The enterprise data storage marketplace is poised to become a battlefield. No longer the quiet backwater of cloud computing services, the focus of this global transition is now going from compute to storage. An overview of recent storage market history is needed to understand why this transition is important. Before 2007 and the birth of the cloud computing market we are witnessing today, the on-premise model hosted in large local data centers dominated enterprise storage. Key marketplace play...
The cloud revolution in enterprises has very clearly crossed the phase of proof-of-concepts into a truly mainstream adoption. One of most popular enterprise-wide initiatives currently going on are “cloud migration” programs of some kind or another. Finding business value for these programs is not hard to fathom – they include hyperelasticity in infrastructure consumption, subscription based models, and agility derived from rapid speed of deployment of applications. These factors will continue to...
Some people are directors, managers, and administrators. Others are disrupters. Eddie Webb (@edwardawebb) is an IT Disrupter for Software Development Platforms at Liberty Mutual and was a presenter at the 2016 All Day DevOps conference. His talk, Organically DevOps: Building Quality and Security into the Software Supply Chain at Liberty Mutual, looked at Liberty Mutual's transformation to Continuous Integration, Continuous Delivery, and DevOps. For a large, heavily regulated industry, this task ...
Following a tradition dating back to 2002 at ZapThink and continuing at Intellyx since 2014, it’s time for Intellyx’s annual predictions for the coming year. If you’re a long-time fan, you know we have a twist to the typical annual prediction post: we actually critique our predictions from the previous year. To make things even more interesting, Charlie and I switch off, judging the other’s predictions. And now that he’s been with Intellyx for more than a year, this Cortex represents my first ...
"Grape Up leverages Cloud Native technologies and helps companies build software using microservices, and work the DevOps agile way. We've been doing digital innovation for the last 12 years," explained Daniel Heckman, of Grape Up in this SYS-CON.tv interview at 21st Cloud Expo, held Oct 31 – Nov 2, 2017, at the Santa Clara Convention Center in Santa Clara, CA.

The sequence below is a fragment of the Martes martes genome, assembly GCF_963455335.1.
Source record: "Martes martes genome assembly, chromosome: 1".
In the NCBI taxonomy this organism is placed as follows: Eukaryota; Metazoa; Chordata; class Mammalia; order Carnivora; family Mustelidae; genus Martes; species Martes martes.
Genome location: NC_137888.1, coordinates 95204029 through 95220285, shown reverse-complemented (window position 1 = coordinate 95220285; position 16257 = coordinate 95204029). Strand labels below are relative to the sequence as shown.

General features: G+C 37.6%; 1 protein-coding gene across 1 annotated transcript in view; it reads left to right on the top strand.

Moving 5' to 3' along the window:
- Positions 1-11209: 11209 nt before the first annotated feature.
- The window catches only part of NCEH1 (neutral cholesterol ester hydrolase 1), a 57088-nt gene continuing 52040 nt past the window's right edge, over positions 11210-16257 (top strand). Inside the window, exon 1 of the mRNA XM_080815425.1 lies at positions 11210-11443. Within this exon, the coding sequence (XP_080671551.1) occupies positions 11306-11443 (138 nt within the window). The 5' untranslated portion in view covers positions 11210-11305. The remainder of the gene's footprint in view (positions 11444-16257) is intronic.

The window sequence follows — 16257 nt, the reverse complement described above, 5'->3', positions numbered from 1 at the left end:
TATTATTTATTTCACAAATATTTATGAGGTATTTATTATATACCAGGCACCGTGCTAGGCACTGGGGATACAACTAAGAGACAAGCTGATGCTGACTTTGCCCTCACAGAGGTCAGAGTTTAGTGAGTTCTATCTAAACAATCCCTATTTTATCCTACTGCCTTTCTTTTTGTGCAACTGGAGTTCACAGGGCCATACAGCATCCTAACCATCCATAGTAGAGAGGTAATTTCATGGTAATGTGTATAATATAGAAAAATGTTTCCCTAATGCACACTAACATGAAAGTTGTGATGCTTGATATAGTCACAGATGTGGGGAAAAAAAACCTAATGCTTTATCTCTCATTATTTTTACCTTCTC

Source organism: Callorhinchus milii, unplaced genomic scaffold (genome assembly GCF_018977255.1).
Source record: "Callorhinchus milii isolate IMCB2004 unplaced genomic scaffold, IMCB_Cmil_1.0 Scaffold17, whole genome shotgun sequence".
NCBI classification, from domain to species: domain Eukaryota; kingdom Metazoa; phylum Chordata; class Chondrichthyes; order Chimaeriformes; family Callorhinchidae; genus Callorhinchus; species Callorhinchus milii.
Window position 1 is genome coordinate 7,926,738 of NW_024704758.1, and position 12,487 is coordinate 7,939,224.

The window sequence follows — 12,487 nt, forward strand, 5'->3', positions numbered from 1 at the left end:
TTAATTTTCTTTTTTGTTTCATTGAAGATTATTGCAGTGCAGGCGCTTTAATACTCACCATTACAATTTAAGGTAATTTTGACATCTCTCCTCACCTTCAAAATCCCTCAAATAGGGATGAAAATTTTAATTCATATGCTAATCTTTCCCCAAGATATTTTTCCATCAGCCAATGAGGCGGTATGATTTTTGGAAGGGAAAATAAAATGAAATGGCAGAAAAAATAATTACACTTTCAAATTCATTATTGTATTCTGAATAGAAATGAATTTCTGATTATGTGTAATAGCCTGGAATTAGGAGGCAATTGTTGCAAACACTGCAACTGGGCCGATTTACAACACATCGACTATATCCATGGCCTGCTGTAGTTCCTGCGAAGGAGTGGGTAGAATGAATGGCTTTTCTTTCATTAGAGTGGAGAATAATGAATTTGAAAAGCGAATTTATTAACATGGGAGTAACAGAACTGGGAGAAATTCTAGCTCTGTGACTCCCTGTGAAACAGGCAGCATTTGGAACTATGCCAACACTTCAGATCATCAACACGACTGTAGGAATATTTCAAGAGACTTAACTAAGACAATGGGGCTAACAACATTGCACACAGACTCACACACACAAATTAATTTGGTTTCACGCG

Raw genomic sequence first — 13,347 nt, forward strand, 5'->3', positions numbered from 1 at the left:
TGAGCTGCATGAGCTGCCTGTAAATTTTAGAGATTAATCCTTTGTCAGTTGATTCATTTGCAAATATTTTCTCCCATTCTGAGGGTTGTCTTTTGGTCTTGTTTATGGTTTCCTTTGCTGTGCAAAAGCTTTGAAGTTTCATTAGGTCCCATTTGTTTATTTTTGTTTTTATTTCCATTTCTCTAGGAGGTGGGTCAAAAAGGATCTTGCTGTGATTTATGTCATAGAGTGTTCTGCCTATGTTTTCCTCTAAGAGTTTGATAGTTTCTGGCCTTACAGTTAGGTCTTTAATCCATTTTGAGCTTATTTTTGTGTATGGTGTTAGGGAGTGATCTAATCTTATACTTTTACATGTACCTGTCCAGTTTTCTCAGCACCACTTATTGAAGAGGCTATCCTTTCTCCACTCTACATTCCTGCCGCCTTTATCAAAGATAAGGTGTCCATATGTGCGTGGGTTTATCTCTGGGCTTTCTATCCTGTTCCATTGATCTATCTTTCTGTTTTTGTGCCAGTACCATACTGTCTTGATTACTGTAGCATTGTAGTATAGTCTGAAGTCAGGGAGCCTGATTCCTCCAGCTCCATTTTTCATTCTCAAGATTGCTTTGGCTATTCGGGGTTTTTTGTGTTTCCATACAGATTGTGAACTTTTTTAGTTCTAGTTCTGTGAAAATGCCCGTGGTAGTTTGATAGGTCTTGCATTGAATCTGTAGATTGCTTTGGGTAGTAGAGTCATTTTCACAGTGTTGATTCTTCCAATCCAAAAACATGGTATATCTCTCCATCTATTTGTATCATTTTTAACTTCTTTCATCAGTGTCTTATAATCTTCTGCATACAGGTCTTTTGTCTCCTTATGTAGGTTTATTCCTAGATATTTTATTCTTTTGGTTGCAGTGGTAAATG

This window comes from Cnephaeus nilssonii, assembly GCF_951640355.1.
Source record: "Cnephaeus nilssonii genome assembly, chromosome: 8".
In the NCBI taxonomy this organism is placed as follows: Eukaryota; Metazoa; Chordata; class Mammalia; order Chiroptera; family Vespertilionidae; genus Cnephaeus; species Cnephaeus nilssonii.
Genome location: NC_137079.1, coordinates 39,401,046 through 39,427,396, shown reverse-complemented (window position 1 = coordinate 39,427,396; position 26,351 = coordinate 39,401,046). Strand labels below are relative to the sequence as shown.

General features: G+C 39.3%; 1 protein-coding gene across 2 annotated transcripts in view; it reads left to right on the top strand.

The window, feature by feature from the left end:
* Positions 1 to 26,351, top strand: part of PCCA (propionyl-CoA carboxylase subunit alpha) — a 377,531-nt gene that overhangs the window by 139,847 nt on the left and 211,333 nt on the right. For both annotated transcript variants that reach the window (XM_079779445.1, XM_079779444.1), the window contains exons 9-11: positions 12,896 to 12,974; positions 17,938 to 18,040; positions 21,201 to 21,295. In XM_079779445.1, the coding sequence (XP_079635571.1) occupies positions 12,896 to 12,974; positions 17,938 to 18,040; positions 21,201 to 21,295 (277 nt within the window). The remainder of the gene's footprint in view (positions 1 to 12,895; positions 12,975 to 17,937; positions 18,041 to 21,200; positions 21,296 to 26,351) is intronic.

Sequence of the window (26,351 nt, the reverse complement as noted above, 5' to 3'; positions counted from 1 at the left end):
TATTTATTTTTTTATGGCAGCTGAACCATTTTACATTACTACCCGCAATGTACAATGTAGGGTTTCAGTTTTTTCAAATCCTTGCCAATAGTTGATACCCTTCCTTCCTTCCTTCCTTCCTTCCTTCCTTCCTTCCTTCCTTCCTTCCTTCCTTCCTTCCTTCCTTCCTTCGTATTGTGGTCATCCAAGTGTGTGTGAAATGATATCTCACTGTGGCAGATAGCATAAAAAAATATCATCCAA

The Toyota Production System, a world-renowned production system is based on the "complete elimination of all waste". The "Toyota Way", grounded on continuous improvement dates to the 1860s. The methodology is widely proven to be successful yet there are still industries within and tangential to manufacturing struggling to adopt its core principles: Jidoka: a process should stop when an issue is identified prevents releasing defective products
We seem to run this cycle with every new technology that comes along. A good idea with practical applications is born, then both marketers and over-excited users start to declare it is the solution for all or our problems. Compliments of Gartner, we know it generally as “The Hype Cycle”, but each iteration is a little different. 2018’s flavor will be serverless computing, and by 2018, I mean starting now, but going most of next year, you’ll be sick of it. We are already seeing people write such...
Defining the term ‘monitoring’ is a difficult task considering the performance space has evolved significantly over the years. Lately, there has been a shift in the monitoring world, sparking a healthy debate regarding the definition and purpose of monitoring, through which a new term has emerged: observability. Some of that debate can be found in blogs by Charity Majors and Cindy Sridharan.
It’s “time to move on from DevOps and continuous delivery.” This was the provocative title of a recent article in ZDNet, in which Kelsey Hightower, staff developer advocate at Google Cloud Platform, suggested that “software shops should have put these concepts into action years ago.” Reading articles like this or listening to talks at most DevOps conferences might make you think that we’re entering a post-DevOps world. But vast numbers of organizations still struggle to start and drive transfo...
Let's do a visualization exercise. Imagine it's December 31, 2018, and you're ringing in the New Year with your friends and family. You think back on everything that you accomplished in the last year: your company's revenue is through the roof thanks to the success of your product, and you were promoted to Lead Developer. 2019 is poised to be an even bigger year for your company because you have the tools and insight to scale as quickly as demand requires. You're a happy human, and it's not just...
"Opsani helps the enterprise adopt containers, help them move their infrastructure into this modern world of DevOps, accelerate the delivery of new features into production, and really get them going on the container path," explained Ross Schibler, CEO of Opsani, and Peter Nickolov, CTO of Opsani, in this SYS-CON.tv interview at DevOps Summit at 21st Cloud Expo, held Oct 31 – Nov 2, 2017, at the Santa Clara Convention Center in Santa Clara, CA.